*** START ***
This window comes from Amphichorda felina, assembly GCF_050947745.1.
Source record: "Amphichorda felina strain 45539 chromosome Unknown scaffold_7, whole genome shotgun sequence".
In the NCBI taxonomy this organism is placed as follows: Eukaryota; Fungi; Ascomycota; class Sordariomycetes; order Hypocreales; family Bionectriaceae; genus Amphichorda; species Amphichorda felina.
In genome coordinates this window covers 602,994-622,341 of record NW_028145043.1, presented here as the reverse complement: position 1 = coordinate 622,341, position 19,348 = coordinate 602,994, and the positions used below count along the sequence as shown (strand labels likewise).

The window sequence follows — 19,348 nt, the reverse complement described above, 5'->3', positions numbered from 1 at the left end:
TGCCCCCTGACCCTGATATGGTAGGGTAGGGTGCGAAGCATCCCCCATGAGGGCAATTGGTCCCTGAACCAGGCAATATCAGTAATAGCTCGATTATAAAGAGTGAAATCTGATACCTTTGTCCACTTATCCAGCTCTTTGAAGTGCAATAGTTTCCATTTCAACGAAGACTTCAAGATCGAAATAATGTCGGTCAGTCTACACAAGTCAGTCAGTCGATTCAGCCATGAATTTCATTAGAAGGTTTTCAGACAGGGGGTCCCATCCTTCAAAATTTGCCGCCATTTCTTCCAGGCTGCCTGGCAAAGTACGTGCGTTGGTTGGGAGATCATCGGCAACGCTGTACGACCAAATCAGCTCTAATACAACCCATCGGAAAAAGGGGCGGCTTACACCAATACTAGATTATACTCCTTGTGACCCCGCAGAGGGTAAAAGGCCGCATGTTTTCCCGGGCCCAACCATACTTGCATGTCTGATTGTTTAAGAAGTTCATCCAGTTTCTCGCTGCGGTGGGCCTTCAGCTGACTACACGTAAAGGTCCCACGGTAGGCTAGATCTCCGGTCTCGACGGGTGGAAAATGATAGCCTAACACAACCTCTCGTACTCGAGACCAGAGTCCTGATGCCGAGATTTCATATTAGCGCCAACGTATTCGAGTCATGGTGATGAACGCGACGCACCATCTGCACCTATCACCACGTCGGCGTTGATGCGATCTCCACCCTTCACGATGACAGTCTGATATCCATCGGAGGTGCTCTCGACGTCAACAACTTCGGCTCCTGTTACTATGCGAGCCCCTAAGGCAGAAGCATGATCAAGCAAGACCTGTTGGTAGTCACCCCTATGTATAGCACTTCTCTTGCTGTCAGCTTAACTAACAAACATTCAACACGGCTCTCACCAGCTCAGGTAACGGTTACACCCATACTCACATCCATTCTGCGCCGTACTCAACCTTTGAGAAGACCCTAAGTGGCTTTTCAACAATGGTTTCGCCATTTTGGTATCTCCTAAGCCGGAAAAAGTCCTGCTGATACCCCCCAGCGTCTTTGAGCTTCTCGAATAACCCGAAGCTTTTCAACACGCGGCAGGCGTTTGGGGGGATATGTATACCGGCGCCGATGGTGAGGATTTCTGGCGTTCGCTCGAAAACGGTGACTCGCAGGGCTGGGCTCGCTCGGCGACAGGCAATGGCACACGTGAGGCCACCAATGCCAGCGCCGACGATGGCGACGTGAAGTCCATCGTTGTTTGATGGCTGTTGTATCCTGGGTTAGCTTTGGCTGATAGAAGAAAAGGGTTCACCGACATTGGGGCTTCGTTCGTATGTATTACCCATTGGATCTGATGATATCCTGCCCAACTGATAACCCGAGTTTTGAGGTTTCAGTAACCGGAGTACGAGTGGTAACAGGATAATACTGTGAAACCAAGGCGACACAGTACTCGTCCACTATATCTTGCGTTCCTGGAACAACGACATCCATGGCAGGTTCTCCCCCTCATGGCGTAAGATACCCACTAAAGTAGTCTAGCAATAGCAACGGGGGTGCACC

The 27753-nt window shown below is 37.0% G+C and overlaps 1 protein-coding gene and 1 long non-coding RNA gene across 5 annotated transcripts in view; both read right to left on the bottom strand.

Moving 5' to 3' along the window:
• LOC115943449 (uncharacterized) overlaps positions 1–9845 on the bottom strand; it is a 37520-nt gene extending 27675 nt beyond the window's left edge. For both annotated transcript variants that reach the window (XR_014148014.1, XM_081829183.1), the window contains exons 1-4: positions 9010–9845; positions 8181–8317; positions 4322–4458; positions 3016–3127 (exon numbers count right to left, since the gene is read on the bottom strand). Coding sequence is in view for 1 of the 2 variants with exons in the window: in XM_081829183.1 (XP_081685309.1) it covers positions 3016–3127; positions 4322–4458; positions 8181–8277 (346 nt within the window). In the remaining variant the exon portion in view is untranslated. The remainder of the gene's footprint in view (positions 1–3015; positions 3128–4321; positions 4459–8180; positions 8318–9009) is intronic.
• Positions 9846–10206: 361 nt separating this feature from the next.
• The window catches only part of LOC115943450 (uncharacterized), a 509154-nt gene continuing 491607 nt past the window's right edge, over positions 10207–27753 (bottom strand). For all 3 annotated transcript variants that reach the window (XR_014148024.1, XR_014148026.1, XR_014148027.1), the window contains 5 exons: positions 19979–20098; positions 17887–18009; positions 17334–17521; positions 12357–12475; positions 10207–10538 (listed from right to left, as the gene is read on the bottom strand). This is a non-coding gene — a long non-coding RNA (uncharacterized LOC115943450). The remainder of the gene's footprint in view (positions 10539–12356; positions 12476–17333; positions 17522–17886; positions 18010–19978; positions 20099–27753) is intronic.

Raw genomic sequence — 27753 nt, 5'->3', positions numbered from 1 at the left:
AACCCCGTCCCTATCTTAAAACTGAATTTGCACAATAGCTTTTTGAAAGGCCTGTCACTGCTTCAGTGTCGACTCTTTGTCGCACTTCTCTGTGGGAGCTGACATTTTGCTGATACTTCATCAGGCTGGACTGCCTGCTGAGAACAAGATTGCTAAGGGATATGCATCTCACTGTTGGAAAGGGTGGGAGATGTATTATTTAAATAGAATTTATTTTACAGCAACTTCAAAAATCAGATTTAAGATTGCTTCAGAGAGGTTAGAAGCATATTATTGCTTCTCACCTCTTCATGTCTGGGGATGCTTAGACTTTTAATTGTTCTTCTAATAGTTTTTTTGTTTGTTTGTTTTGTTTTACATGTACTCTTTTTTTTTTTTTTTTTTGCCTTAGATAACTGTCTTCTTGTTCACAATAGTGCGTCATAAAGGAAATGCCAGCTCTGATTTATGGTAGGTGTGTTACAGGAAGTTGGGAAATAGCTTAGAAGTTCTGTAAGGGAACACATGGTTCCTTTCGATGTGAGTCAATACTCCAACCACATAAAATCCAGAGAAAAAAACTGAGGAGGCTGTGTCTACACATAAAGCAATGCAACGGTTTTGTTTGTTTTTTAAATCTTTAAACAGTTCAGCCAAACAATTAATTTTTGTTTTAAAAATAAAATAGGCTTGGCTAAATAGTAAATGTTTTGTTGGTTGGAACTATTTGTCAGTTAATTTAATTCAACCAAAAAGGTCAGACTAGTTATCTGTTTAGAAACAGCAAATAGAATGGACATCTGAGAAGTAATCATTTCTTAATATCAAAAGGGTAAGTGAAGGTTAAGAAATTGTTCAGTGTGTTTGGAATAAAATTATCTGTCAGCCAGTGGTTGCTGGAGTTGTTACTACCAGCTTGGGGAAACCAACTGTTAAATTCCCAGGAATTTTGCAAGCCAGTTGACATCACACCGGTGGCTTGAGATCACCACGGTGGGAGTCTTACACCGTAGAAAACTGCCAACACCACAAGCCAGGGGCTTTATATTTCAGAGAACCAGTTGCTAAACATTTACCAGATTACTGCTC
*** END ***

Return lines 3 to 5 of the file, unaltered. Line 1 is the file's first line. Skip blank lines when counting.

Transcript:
In the NCBI taxonomy this organism is placed as follows: Eukaryota; Fungi; Ascomycota; class Sordariomycetes; order Hypocreales; family Bionectriaceae; genus Amphichorda; species Amphichorda felina.
In genome coordinates this window covers 602,994-622,341 of record NW_028145043.1, presented here as the reverse complement: position 1 = coordinate 622,341, position 19,348 = coordinate 602,994, and the positions used below count along the sequence as shown (strand labels likewise).

The window sequence follows — 19,348 nt, the reverse complement described above, 5'->3', positions numbered from 1 at the left end: